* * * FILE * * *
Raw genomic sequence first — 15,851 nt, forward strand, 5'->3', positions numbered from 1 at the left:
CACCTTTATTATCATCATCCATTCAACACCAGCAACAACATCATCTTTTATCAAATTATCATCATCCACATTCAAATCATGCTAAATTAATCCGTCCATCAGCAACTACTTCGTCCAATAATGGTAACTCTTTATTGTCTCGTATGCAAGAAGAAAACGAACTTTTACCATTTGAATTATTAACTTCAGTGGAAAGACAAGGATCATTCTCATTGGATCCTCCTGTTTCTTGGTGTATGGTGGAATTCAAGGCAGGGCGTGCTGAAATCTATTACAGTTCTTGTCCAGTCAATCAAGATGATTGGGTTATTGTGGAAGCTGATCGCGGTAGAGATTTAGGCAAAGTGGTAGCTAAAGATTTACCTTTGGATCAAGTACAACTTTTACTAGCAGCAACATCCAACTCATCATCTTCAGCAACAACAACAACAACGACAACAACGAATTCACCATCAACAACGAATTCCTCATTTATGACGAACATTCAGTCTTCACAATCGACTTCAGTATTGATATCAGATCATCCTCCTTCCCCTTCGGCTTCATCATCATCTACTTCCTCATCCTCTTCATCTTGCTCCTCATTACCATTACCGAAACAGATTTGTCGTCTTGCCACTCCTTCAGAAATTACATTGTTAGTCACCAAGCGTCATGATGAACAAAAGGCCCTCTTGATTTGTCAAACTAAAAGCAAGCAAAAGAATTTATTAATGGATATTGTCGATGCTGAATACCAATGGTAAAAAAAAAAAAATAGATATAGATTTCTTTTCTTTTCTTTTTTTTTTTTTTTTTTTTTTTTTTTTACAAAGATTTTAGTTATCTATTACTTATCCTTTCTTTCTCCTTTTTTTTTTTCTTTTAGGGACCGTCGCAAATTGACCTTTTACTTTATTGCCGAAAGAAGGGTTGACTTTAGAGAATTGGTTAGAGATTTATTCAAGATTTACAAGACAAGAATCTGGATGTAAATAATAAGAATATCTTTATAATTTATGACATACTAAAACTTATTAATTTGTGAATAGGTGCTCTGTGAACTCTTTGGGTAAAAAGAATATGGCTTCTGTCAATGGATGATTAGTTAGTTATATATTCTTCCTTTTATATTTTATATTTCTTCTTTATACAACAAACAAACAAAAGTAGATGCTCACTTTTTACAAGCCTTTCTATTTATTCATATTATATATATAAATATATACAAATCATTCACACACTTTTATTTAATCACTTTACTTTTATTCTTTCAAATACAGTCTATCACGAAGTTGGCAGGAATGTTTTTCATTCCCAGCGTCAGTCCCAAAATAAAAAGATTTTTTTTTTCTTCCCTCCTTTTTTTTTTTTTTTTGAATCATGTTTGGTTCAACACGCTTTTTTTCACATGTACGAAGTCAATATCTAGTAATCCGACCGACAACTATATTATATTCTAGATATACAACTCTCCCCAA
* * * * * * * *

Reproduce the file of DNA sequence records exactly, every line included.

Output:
Raw genomic sequence first — 15,851 nt, forward strand, 5'->3', positions numbered from 1 at the left:
CACCTTTATTATCATCATCCATTCAACACCAGCAACAACATCATCTTTTATCAAATTATCATCATCCACATTCAAATCATGCTAAATTAATCCGTCCATCAGCAACTACTTCGTCCAATAATGGTAACTCTTTATTGTCTCGTATGCAAGAAGAAAACGAACTTTTACCATTTGAATTATTAACTTCAGTGGAAAGACAAGGATCATTCTCATTGGATCCTCCTGTTTCTTGGTGTATGGTGGAATTCAAGGCAGGGCGTGCTGAAATCTATTACAGTTCTTGTCCAGTCAATCAAGATGATTGGGTTATTGTGGAAGCTGATCGCGGTAGAGATTTAGGCAAAGTGGTAGCTAAAGATTTACCTTTGGATCAAGTACAACTTTTACTAGCAGCAACATCCAACTCATCATCTTCAGCAACAACAACAACAACGACAACAACGAATTCACCATCAACAACGAATTCCTCATTTATGACGAACATTCAGTCTTCACAATCGACTTCAGTATTGATATCAGATCATCCTCCTTCCCCTTCGGCTTCATCATCATCTACTTCCTCATCCTCTTCATCTTGCTCCTCATTACCATTACCGAAACAGATTTGTCGTCTTGCCACTCCTTCAGAAATTACATTGTTAGTCACCAAGCGTCATGATGAACAAAAGGCCCTCTTGATTTGTCAAACTAAAAGCAAGCAAAAGAATTTATTAATGGATATTGTCGATGCTGAATACCAATGGTAAAAAAAAAAAAATAGATATAGATTTCTTTTCTTTTCTTTTTTTTTTTTTTTTTTTTTTTTTTTTACAAAGATTTTAGTTATCTATTACTTATCCTTTCTTTCTCCTTTTTTTTTTTCTTTTAGGGACCGTCGCAAATTGACCTTTTACTTTATTGCCGAAAGAAGGGTTGACTTTAGAGAATTGGTTAGAGATTTATTCAAGATTTACAAGACAAGAATCTGGATGTAAATAATAAGAATATCTTTATAATTTATGACATACTAAAACTTATTAATTTGTGAATAGGTGCTCTGTGAACTCTTTGGGTAAAAAGAATATGGCTTCTGTCAATGGATGATTAGTTAGTTATATATTCTTCCTTTTATATTTTATATTTCTTCTTTATACAACAAACAAACAAAAGTAGATGCTCACTTTTTACAAGCCTTTCTATTTATTCATATTATATATATAAATATATACAAATCATTCACACACTTTTATTTAATCACTTTACTTTTATTCTTTCAAATACAGTCTATCACGAAGTTGGCAGGAATGTTTTTCATTCCCAGCGTCAGTCCCAAAATAAAAAGATTTTTTTTTTCTTCCCTCCTTTTTTTTTTTTTTTTGAATCATGTTTGGTTCAACACGCTTTTTTTCACATGTACGAAGTCAATATCTAGTAATCCGACCGACAACTATATTATATTCTAGATATACAACTCTCCCCAA